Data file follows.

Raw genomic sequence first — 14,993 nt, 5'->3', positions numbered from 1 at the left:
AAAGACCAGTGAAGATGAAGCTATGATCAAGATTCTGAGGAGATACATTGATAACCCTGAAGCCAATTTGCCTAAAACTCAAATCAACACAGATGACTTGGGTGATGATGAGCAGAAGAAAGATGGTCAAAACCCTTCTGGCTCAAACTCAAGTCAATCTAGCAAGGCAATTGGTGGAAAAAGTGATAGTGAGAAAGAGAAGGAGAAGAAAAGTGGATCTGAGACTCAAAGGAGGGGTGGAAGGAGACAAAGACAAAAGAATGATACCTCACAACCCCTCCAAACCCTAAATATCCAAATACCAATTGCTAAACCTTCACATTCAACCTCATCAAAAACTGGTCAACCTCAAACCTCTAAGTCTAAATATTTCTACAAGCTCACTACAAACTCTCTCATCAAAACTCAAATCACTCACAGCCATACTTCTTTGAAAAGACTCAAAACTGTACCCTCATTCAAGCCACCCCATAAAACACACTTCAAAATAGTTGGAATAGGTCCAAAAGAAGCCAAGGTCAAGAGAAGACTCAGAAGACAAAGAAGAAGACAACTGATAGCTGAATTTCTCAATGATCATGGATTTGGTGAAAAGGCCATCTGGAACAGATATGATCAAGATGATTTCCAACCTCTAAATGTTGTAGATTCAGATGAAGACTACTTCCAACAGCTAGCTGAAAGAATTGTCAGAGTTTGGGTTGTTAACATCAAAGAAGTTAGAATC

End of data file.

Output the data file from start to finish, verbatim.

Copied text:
Raw genomic sequence first — 14,993 nt, 5'->3', positions numbered from 1 at the left:
AAAGACCAGTGAAGATGAAGCTATGATCAAGATTCTGAGGAGATACATTGATAACCCTGAAGCCAATTTGCCTAAAACTCAAATCAACACAGATGACTTGGGTGATGATGAGCAGAAGAAAGATGGTCAAAACCCTTCTGGCTCAAACTCAAGTCAATCTAGCAAGGCAATTGGTGGAAAAAGTGATAGTGAGAAAGAGAAGGAGAAGAAAAGTGGATCTGAGACTCAAAGGAGGGGTGGAAGGAGACAAAGACAAAAGAATGATACCTCACAACCCCTCCAAACCCTAAATATCCAAATACCAATTGCTAAACCTTCACATTCAACCTCATCAAAAACTGGTCAACCTCAAACCTCTAAGTCTAAATATTTCTACAAGCTCACTACAAACTCTCTCATCAAAACTCAAATCACTCACAGCCATACTTCTTTGAAAAGACTCAAAACTGTACCCTCATTCAAGCCACCCCATAAAACACACTTCAAAATAGTTGGAATAGGTCCAAAAGAAGCCAAGGTCAAGAGAAGACTCAGAAGACAAAGAAGAAGACAACTGATAGCTGAATTTCTCAATGATCATGGATTTGGTGAAAAGGCCATCTGGAACAGATATGATCAAGATGATTTCCAACCTCTAAATGTTGTAGATTCAGATGAAGACTACTTCCAACAGCTAGCTGAAAGAATTGTCAGAGTTTGGGTTGTTAACATCAAAGAAGTTAGAATC